A growing field for the family/juvenile law practitioner is collaborative law in which two attorneys represent parties with the intention of negotiating a settlement without adversarial litigation.  Parties are sent to other attorneys for litigation if they fail to reach agreement.  Family/juvenile law attracts attorneys who are interested in and able to engage in an interdisciplinary practice as well as in therapeutic jurisprudence.  Experts from the fields of medicine, psychology, social work, financial planning, accounting, and tax are often consulted.  Attorneys are often called upon to advise clients about or arrange for psychiatric and/or psychological evaluations, mental health counseling or therapy, parent education, behavior management programs, domestic violence services, medication management, and an array of public benefits or other social services.

            Attorneys may choose to build their firms by coupling family/juvenile law practice with other types of cases that involve children, such as education and special education, mental health, guardianship and probate, and social security.  International child custody issues and immigration issues might also come into play.

            Strong interpersonal, oral, and written communication skills are vital.  Empathy, objectivity, good listening skills, and patience are important strengths.

            D.        Related Areas of Practice.

            All aspects of children’s law, including education and special education; mental health law; elder law; juvenile delinquency; mediation; probate; and social security.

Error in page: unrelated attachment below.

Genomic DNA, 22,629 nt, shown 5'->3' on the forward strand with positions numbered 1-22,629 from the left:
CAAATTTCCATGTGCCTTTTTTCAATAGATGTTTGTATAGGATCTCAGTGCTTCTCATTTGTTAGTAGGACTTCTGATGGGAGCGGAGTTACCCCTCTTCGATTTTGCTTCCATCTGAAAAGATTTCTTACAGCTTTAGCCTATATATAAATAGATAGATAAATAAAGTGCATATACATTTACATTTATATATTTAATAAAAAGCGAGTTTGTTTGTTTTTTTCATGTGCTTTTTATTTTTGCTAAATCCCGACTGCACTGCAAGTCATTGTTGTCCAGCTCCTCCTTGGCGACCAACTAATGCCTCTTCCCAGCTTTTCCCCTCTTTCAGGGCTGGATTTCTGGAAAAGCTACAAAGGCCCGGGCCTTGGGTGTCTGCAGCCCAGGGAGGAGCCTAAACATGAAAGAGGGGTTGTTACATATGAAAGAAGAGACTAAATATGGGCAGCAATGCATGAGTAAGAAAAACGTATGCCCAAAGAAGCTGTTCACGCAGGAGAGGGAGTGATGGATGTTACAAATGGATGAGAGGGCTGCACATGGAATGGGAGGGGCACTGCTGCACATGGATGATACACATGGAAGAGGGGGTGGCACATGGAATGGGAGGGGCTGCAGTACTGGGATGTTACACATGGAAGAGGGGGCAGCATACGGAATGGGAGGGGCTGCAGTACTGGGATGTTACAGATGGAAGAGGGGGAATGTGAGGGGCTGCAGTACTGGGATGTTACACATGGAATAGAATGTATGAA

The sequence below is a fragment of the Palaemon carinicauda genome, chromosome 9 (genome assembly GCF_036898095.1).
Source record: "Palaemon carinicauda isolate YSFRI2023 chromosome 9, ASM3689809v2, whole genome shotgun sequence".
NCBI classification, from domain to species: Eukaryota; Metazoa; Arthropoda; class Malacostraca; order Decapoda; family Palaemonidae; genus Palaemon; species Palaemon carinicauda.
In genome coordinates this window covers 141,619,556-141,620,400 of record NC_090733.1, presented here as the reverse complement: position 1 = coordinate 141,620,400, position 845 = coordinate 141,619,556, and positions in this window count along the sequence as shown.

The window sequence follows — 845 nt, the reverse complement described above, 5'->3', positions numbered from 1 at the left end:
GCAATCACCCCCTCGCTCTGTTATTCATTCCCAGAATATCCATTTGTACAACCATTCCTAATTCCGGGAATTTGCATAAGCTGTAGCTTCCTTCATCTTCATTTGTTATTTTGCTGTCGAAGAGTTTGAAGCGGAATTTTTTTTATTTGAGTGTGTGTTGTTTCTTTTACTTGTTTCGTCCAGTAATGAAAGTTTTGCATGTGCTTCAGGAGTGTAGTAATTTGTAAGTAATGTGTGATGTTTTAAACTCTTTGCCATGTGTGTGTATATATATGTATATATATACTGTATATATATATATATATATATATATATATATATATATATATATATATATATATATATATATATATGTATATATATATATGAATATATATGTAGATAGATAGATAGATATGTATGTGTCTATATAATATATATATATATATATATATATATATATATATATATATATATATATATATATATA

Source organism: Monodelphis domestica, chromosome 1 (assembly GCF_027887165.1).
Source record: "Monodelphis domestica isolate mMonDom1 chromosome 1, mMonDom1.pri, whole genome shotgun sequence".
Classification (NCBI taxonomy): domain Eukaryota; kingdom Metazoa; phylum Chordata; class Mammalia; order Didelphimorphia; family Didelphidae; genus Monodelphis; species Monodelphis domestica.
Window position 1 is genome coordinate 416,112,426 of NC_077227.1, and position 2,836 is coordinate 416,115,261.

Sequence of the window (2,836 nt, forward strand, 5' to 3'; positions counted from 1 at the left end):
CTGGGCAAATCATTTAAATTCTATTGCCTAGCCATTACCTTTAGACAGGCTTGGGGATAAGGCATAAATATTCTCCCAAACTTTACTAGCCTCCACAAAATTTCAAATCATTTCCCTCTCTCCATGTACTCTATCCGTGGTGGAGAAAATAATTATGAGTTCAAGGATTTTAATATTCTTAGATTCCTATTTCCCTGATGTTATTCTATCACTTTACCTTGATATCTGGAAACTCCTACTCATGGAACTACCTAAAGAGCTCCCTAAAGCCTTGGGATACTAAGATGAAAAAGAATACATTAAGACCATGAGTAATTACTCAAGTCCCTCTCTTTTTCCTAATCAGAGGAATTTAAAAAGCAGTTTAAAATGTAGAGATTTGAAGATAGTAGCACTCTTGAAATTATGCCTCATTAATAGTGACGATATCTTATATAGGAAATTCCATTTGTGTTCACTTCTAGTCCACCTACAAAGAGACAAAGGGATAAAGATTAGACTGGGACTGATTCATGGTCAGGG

II.        Courses

            A.        Primary Courses

  • Family Law
  • Juvenile Law
  • Child and Family Litigation Clinic
  • Divorce Law Practice
  • Family Law Seminar
  • MALS Externship in Domestic Violence Unit

            B.        Secondary Courses

  • Trial Advocacy
  • Appellate Advocacy
  • Advanced Appellate Advocacy
  • Advanced Brief Writing Seminar
  • Legal Drafting:  Litigation, Discovery, and Pre-trial Litigation.
  • ADR Mediation, ADR Negotiation, Mediation Clinic

            C.        Related Courses

  • Tax
  • Employee Benefits
  • Business Organizations
  • Remedies
  • Conflicts
  • Accounting
  • Civil Rights
  • Education/Civil Rights
  • Disability Law and Practice
  • Mental Health

III.       Related Opportunities

            The Child and Family Litigation Clinic and MALSI Externships are very useful.  Judicial clerkships in Circuit or Chancery Court will expose students to a large volume of family law practice.  Volunteer pro bono opportunities with the Foster Care Review Board, the Court- Appointed Special Advocates (CASA), Juvenile Voluntary Probation Service, the Non-Custodial Parents Unit at Juvenile Court, and Youth Court will enable students, as early as their first year of law school, to become comfortable with interviewing stakeholders and representing children.  Students should consider a summer clerkship, paid or unpaid, with a family law or mediation firm, MALSI, Community Legal Center, the Department of Children’s Services, or a state court judge.  All of these opportunities help students to learn more about the field, networking, and forming professional relationships.

IV.          Resources

V.        Contacts

            A.        Law School Faculty

            B.        Law School Adjunct Faculty

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Last Updated: 2/20/14